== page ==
Think of the mind as a body of water, like a pond, or river, or lake. It has a natural flow, and responds to the environment around it with currents and waves and tides. We call these liquid movements of the mind by different names depending on how we experience them — thoughts, moods, emotions, passions, etc. — and when we are meditating we seek to let them all come to stillness. But it's useful to know there is no separation here. These 'objects' (thoughts, emotions, etc) are epiphenomena: the mind's way of explaining its own movements when it cannot see itself fully.
Before we cultivate the concept of anatta we have an egoic self, and the nature of an egoic self is that it tries to generate, organize, and marshal these flows to its own purposes. If the egoic self feels a slight, it may not be enough that a wave of anger rises and falls. That wave may have to be corralled, perpetuated, and put to use to achieve some vengeance. If the egoic self feels the stirrings of love, it may not be enough to let that current flow as it will. The egoic mind may channel and focus that current into romantic pursuit, ardor, even possessiveness and jealousy.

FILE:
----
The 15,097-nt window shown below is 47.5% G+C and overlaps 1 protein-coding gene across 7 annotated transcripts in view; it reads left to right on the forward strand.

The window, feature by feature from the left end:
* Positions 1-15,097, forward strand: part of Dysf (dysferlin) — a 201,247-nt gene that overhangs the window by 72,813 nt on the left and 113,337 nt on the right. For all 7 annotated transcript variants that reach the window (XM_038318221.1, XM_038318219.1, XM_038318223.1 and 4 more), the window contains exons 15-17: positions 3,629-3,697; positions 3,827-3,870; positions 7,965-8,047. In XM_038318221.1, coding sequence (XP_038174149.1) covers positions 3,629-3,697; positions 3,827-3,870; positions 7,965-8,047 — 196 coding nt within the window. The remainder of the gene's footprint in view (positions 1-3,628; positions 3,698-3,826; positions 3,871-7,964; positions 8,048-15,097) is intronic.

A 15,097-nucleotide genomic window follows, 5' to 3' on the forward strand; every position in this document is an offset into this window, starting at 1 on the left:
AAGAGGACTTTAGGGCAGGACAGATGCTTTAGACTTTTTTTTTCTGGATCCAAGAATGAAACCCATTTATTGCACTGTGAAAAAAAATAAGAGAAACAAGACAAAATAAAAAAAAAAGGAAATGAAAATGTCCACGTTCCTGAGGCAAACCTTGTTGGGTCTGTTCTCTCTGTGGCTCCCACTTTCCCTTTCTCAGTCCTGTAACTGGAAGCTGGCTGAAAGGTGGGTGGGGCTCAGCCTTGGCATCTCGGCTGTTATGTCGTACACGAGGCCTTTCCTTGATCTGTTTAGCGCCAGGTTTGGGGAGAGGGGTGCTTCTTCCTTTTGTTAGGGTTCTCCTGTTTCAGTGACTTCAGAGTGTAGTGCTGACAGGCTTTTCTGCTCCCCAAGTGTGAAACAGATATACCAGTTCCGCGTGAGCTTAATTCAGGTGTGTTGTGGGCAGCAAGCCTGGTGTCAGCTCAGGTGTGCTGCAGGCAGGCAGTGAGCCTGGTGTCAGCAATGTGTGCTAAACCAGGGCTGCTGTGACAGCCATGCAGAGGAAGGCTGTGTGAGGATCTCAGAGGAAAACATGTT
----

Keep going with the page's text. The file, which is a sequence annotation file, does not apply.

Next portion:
All of this can lead to the stagnation of emotion: the egoic mind forcing the movements of the mind into ruts or patterns that may or may not be useful, functional, or healthy. We all know someone who is constantly angry and constantly looking for new reasons to be angry, because the egoic mind has established that pattern. They have an attachment to anger, and that attachment ties up the natural flows of the mind in that one emotion. When one developed an understanding of anatta, those attachments start to break away (because there is no self to anchor them to) and the energy tied up in them returns to its more natural state.